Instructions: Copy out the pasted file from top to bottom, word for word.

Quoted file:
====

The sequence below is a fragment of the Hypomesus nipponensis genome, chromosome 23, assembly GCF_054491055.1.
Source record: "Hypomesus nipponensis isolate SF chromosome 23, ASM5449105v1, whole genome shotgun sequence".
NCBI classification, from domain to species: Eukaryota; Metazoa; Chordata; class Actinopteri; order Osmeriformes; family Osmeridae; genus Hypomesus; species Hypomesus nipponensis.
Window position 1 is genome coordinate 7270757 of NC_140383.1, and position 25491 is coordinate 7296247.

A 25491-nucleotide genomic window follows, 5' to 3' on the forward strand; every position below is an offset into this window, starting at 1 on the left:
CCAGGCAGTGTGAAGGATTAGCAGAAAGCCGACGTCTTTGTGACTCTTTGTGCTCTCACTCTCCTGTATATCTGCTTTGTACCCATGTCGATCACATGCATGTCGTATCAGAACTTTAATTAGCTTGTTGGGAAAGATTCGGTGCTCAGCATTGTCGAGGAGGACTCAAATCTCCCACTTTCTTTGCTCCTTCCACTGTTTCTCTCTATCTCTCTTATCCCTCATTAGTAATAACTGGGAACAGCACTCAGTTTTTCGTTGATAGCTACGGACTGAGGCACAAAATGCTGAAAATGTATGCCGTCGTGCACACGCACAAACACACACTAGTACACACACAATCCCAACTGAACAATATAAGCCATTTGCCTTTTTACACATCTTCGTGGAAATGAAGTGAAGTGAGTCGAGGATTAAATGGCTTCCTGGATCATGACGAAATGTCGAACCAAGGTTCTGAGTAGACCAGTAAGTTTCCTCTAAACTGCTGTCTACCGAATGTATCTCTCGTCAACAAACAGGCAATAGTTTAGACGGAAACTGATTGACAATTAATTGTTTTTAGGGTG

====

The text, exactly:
The sequence below is a fragment of the Hypomesus nipponensis genome, chromosome 23, assembly GCF_054491055.1.
Source record: "Hypomesus nipponensis isolate SF chromosome 23, ASM5449105v1, whole genome shotgun sequence".
NCBI classification, from domain to species: Eukaryota; Metazoa; Chordata; class Actinopteri; order Osmeriformes; family Osmeridae; genus Hypomesus; species Hypomesus nipponensis.
Window position 1 is genome coordinate 7270757 of NC_140383.1, and position 25491 is coordinate 7296247.

A 25491-nucleotide genomic window follows, 5' to 3' on the forward strand; every position below is an offset into this window, starting at 1 on the left:
CCAGGCAGTGTGAAGGATTAGCAGAAAGCCGACGTCTTTGTGACTCTTTGTGCTCTCACTCTCCTGTATATCTGCTTTGTACCCATGTCGATCACATGCATGTCGTATCAGAACTTTAATTAGCTTGTTGGGAAAGATTCGGTGCTCAGCATTGTCGAGGAGGACTCAAATCTCCCACTTTCTTTGCTCCTTCCACTGTTTCTCTCTATCTCTCTTATCCCTCATTAGTAATAACTGGGAACAGCACTCAGTTTTTCGTTGATAGCTACGGACTGAGGCACAAAATGCTGAAAATGTATGCCGTCGTGCACACGCACAAACACACACTAGTACACACACAATCCCAACTGAACAATATAAGCCATTTGCCTTTTTACACATCTTCGTGGAAATGAAGTGAAGTGAGTCGAGGATTAAATGGCTTCCTGGATCATGACGAAATGTCGAACCAAGGTTCTGAGTAGACCAGTAAGTTTCCTCTAAACTGCTGTCTACCGAATGTATCTCTCGTCAACAAACAGGCAATAGTTTAGACGGAAACTGATTGACAATTAATTGTTTTTAGGGTG